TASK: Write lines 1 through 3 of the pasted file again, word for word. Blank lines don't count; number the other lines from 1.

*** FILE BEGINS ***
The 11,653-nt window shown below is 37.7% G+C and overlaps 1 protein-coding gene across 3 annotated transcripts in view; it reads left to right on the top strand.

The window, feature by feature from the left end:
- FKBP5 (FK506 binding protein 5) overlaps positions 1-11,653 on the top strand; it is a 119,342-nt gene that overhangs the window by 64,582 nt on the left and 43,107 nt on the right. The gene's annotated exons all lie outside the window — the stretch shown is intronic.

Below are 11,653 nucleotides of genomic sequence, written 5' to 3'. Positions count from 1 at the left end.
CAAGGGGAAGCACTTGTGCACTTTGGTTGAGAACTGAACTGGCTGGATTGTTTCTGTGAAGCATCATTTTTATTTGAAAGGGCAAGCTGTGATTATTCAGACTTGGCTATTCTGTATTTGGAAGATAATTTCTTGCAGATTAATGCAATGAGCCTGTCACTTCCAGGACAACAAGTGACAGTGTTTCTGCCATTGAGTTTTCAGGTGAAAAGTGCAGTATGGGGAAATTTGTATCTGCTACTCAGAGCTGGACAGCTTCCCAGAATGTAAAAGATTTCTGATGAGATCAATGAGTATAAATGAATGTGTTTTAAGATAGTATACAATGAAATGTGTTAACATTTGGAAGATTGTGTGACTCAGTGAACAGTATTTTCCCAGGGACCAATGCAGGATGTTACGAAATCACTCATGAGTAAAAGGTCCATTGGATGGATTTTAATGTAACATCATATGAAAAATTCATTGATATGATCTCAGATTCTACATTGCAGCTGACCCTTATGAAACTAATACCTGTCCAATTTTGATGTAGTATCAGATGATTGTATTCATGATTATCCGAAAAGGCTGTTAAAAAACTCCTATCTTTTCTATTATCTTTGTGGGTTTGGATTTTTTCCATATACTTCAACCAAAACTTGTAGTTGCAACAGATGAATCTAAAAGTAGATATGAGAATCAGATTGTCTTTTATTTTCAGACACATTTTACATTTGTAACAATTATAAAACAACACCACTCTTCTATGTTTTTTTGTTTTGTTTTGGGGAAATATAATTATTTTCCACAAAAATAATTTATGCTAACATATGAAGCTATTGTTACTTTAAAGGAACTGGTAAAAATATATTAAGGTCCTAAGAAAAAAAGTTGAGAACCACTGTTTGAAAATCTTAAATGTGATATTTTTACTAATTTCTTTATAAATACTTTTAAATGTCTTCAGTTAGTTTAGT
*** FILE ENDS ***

The 11,653-nt window shown below is 37.7% G+C and overlaps 1 protein-coding gene across 3 annotated transcripts in view; it reads left to right on the top strand.

The window, feature by feature from the left end:
- FKBP5 (FK506 binding protein 5) overlaps positions 1-11,653 on the top strand; it is a 119,342-nt gene that overhangs the window by 64,582 nt on the left and 43,107 nt on the right. The gene's annotated exons all lie outside the window — the stretch shown is intronic.